Saturday, October 01, 2005
KEEP ON TRUCKIN'
KEEP ON BATTIN'
Friday, September 30, 2005
All the news that's fit to reprint.
From The Comic Reader #123 (October 1975):
"Casting is still up in the air (so to speak) for SUPERMAN '76 but the trades have Burt Reynolds likely as the Man of Steel with Mary Tyler Moore possible as Lois. Clark will be a talk-show host in the film...."
From The Comic Reader #126 (January 1976)...what I wouldn't give to see this:
"The November 26 episode of the Tom Snyder-hosted TOMORROW program entertained the notion of putting on an hour about the comic book industry. [...] We got...a Marvel collector who insisted on being called 'Spidey.' ...His blanket generalizations about comics only fed more fuel to Tom's continually growing fire of ignorance about comics and collecting. Finally, Tom brought out Carmine Infantino, Stan Lee and Julius Schwartz, who somehow only rated a half an hour out of the show -- and were forced to share it with 'Spidey' -- a loyal and vociferous member of the 'If It's Not A Marvel, It's Crap' camp."
From The Comic Reader #94 (February 1973)...they had no idea what was coming:
"Coming in May is Prez, the Joe Simon book which I cover-previewed last issue. It's almost impossible to describe, however, it is the story of Prez Rickard, the frist teen president of the USA. There are all sorts of weird supporting characters floating around too, like an Indian boy who becomes the chief of the FBI."
From The Comic Reader #148 (September 1977):
"As everyone is aware by now, STAR WARS is doing incredibly well. So well, in fact, that it may soon surpass JAWS for most money grossed at the box office. In any case, the Marvel adaptation is doing well too -- so well that Marvel is going into unprecedented second printings of the six issue series (much to the chagrin of all the speculators who bought up huge lots and are charging ransom prices)."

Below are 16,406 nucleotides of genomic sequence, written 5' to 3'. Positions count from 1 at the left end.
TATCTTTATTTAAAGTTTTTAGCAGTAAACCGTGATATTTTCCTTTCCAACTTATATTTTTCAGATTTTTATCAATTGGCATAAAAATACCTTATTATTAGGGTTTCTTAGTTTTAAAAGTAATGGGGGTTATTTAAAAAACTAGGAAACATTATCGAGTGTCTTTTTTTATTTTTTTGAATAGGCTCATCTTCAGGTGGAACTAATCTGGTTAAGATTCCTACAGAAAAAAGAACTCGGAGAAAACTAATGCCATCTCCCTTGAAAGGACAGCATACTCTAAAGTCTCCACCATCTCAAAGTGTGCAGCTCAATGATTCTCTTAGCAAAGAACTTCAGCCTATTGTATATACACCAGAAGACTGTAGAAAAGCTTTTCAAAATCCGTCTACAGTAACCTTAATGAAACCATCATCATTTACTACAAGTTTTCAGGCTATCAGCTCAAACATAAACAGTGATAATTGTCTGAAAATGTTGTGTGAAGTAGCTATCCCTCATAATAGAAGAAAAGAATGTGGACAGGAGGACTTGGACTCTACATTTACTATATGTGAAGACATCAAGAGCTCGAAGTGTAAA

Also from #148:
"I'm told Roy Thomas explained in San Diego that the reason he or any other Marvel writer isn't involved in any of the Marvel TV projects is because Universal demanded that they not be. Perhaps they felt that they might rise above the usual level of Universal mediocrity."
From The Comic Reader #154 (March 1978):
"Superman battles Kobra in SUPERMAN #327, and then The Kryptonoid in #328."
Okay, there's not really anything funny about that last one. I just miss the simplicity of comic book news of old, sometimes....
Thursday, September 29, 2005
So that Identity Crisis "theory" I posted about this morning, about how, perhaps, it's the Golden Age Superman as the villain, invading current DC continuity? Devon at Seven Hells had a similar idea, also referencing the Golden Age Supes.
A couple other ideas have cropped up...like commenter Nico's idea that it's, in fact, the Golden Age Lois Lane who's behind the shenanigans, and commenter John, who votes for Supes' pal (and Lana Lang paramour) Vartox.
Gee whiz, I miss Vartox. Okay his costume was a little...eh, well, but I liked the idea of Superman having a super-buddy that was pretty much just his pal, and not a member of the Justice League or anything.
Yeah, I know how that sounds. Don't look at me like that.
New comics day and the End of Civilization.
As noted by both pal Dorian and Chris Butcher, this week's new comics day was huge. I believe that this was the largest invoice total we've had since last Free Comic Book Day...and not just the manga, but Marvel and DC really cranked out the product as well. Holy frijole.
Dor and I had this exchange at the store, as we were unpacking:
Dor: "Why would the manga publishers put out all their product at once?"
Me: "So they can drive the small comic shops out of business and not have to accommodate them anymore, and then they can put all their focus on the big chain bookstores, where the real money is."
Perhaps when we're rushed in the morning, and we're all kind of cranky, is not the best time to have these sorts of conversations. Anyway, I then put Cheech & Chong's The Wedding Album on the CD player and we were all much cheerier. At least, until we opened for business and discovered one of our regular customers is pictured naked on the letters pages of the newest Tarot, but I'll let Dorian tell you about that.
One of the high points of new comics day is when pal Corey pops in, and we get to shoot the breeze while he's shopping for comics and I'm pulling subscriptions. Today we got on the topic of what might happen in DC's Infinite Crisis series, and Corey mentioned the rumor that the series may focus on a pre-Crisis character who wants his world back...and how it would be cool if it were the Golden Age Superman as the villain! I then told Corey my theory that I felt as if Superman (the current, regular continuity one) was being set up to be put in a position similar to Wonder Woman's, where the only solution to a certain, serious problem would be that he'd have to take a life.